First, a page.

Described by manufacturers SoundTech as a 'soundcard in a cable', the LightSnake USB comes in instrument and microphone versions — there's a quarter-inch jack or XLR plug on one end and a USB connector on the other — and you can also now get an RCA and an iPod version.
The LightSnake works with Mac (OS 9 or 10) and PC (most Windows versions from 95 to Vista). A Sony 30-day demo software disc (including Sound Forge, Acid and Vegas) also comes as part of the package, to help you get started. An ASIO driver should be available by the time you read this, though it wasn't shipping at the time of this review.
I tried the guitar version and it couldn't be simpler: the USB end plugs into your computer and the jack into your guitar (or bass). The jack end includes an additional socket, piggy-backed onto the plug, allowing you to take a direct 'thru' feed into a guitar amp, for latency-free source monitoring — although if you do this you have to remember to disable software monitoring, or turn down the level.
A green LED, which glows to show that the cable is connected and powered up, is embedded in each end of the cable, and it flashes to indicate when it has been recognised by the host software.
The 16-bit A-D converter operates at sample rates of 48 and 44.1kHz, and HSDL (Host Side Data Loss) Noise Reduction is included. I'm unfamiliar with this system: it is said to minimise noise when recording, but there's no explanation of how it works and it may be as simple as a software noise gate.
The 'soundcard in a cable' claim is only half true, as you only get the input part of a soundcard, not the output — you have to use your existing system audio output for that, and when I tested it with Apple's Logic Express this entailed setting up an Aggregate Driver combining the LightSnake and the on-board I/O, so I could play back what I'd recorded.
A gain stage precedes the converter, so the recording level is adequate for most types of electric guitar and bass, without risking overload on signal peaks. However, because the gain setting is fixed and needs to accommodate hot humbuckers without distorting, the recording level from my Strat was fairly low, with peaks at around -20dB — which meant that my recording resolution was equivalent to 13 of the 16 available bits. Normalising the recording to bring it to maximum level produced a subjectively decent sound without undue noise, so it shouldn't be a problem for basic demo work or recording.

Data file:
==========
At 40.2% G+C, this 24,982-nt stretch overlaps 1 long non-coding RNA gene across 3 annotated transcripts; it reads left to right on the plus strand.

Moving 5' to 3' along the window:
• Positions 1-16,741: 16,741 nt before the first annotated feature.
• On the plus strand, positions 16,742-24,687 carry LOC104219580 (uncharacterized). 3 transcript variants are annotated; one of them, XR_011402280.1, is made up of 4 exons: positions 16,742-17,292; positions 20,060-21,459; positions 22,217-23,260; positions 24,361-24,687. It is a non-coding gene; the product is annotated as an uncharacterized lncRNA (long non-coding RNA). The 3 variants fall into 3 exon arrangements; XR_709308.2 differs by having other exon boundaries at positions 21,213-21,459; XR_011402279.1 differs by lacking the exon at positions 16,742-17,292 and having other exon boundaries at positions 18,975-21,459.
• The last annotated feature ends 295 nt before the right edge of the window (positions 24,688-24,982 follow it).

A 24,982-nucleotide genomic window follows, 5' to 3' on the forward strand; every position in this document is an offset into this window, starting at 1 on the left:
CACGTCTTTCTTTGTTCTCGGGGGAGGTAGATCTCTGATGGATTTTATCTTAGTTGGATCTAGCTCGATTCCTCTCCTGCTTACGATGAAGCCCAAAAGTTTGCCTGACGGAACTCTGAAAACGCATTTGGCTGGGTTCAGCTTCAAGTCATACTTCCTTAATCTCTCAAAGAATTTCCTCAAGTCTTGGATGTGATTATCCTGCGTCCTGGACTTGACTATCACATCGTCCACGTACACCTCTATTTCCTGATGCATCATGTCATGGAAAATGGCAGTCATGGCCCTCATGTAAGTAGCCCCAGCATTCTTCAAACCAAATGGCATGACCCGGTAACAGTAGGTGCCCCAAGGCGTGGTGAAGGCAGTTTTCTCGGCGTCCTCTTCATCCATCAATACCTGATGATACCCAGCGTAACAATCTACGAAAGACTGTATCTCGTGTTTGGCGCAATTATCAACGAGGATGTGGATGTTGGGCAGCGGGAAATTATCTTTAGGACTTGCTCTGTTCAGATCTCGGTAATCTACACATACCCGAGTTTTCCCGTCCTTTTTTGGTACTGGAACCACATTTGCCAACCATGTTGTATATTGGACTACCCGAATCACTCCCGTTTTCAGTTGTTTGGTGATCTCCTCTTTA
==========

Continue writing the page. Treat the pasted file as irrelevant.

Although the LightSnake, at £30, is definitely a budget device, it is capable of very respectable results. I wouldn't choose it for serious recording, but for no-hassle demos or working on a laptop it offers a very practical solution, and the 'thru' jack is a good idea too. Because the cable draws its power directly from the USB socket, it is very simple to set up — you literally plug, then play. Paul White
An easy way to get your guitar sound into your computer. Though cheap, it is capable of good results.
Synergy +44 (0)121 270 6506.
Headphone Guitar Amplifiers
Vox are well-known for their amp-modelling technology, but I didn't expect them to come up with anything like this! Priced at £35, making them the perfect impulse purchase, the AmPlug range comprises three models of headphone guitar-amp, each of which has a specific amp voicing. They plug directly into the output jack of your guitar (and yes, they do fit a Strat-style jack), providing a mini-jack headphone out and a separate jack input for your MP3 player, just in case you'd like to play along with external music.
The three styles are Vox AC30; Classic Rock, which is based on a popular UK-made amplifier head; and Metal, which models a US high-gain amplifier. You might expect such a product concept to be based around digital modelling, but in fact the circuitry is all analogue, which means that you can expect a long battery life (up to 15 hours) from the two included AAA cells that power the unit.
The AC30 unit has two separate gain stages, while Classic Rock has four. Metal combines two ultra-high gain sections with a mid-cut filter, and Vox claim that the circuit response of the original amp is simulated to a high degree of accuracy, even down to the way the tone circuits sound and the way the sound cleans up when you back off the guitar volume control.
Each model has three thumbwheel controls for gain, tone and volume (you'll need to control the MP3 input level at source). There are no effects, but the basic sound is actually very authentic and musically satisfying, unless you turn the level up too far — in which case some clipping is evident and the sound tends to get a bit gritty. There's a bit of background hiss, especially at higher gain settings, but with care you could actually record directly from the output and get a usable result.
My favourite amongst these units is, quite predictably, the AC30 — which sounds very much like the AC30 top boost model of my Vox AD30VT amp — but they all do exactly what they are supposed to do and are a lot of fun to play. There's not a great deal of flexibility, but for general practice or even demo recording (where you can add your own effects later) the concept is excellent.
There are, of course, now numerous headphone-amp solutions out there, but this range embodies the distinctive characters of the amps being simulated. If you want all the bells and whistles, you'll have to spend around twice as much on a Pocket Pod or something similar, but the AmPlug is perfect if you're looking for a gizmo that you can put in your guitar case as a means of filling those quiet moments. Paul White
A range of very small and surprisingly good-sounding headphone amps based on popular guitar amplifiers.
Korg UK +44 (0)1908 857150.